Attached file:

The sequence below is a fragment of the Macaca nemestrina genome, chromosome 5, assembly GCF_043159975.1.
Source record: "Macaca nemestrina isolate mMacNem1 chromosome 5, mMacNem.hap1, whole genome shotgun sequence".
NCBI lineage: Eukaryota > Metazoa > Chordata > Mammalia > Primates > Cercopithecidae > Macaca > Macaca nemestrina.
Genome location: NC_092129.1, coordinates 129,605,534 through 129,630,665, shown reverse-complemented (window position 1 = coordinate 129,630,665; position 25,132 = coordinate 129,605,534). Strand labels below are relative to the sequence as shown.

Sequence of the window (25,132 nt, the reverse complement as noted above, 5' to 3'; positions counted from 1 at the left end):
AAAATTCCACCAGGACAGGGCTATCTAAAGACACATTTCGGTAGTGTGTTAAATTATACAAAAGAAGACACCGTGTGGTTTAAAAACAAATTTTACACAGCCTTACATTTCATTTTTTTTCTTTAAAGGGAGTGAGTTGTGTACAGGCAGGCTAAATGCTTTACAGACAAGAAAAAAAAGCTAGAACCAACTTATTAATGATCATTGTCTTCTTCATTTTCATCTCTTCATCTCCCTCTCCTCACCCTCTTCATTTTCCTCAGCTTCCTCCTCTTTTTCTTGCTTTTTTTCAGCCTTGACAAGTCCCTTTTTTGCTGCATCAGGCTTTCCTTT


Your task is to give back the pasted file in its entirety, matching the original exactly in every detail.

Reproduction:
The sequence below is a fragment of the Macaca nemestrina genome, chromosome 5, assembly GCF_043159975.1.
Source record: "Macaca nemestrina isolate mMacNem1 chromosome 5, mMacNem.hap1, whole genome shotgun sequence".
NCBI lineage: Eukaryota > Metazoa > Chordata > Mammalia > Primates > Cercopithecidae > Macaca > Macaca nemestrina.
Genome location: NC_092129.1, coordinates 129,605,534 through 129,630,665, shown reverse-complemented (window position 1 = coordinate 129,630,665; position 25,132 = coordinate 129,605,534). Strand labels below are relative to the sequence as shown.

Sequence of the window (25,132 nt, the reverse complement as noted above, 5' to 3'; positions counted from 1 at the left end):
AAAATTCCACCAGGACAGGGCTATCTAAAGACACATTTCGGTAGTGTGTTAAATTATACAAAAGAAGACACCGTGTGGTTTAAAAACAAATTTTACACAGCCTTACATTTCATTTTTTTTCTTTAAAGGGAGTGAGTTGTGTACAGGCAGGCTAAATGCTTTACAGACAAGAAAAAAAAGCTAGAACCAACTTATTAATGATCATTGTCTTCTTCATTTTCATCTCTTCATCTCCCTCTCCTCACCCTCTTCATTTTCCTCAGCTTCCTCCTCTTTTTCTTGCTTTTTTTCAGCCTTGACAAGTCCCTTTTTTGCTGCATCAGGCTTTCCTTT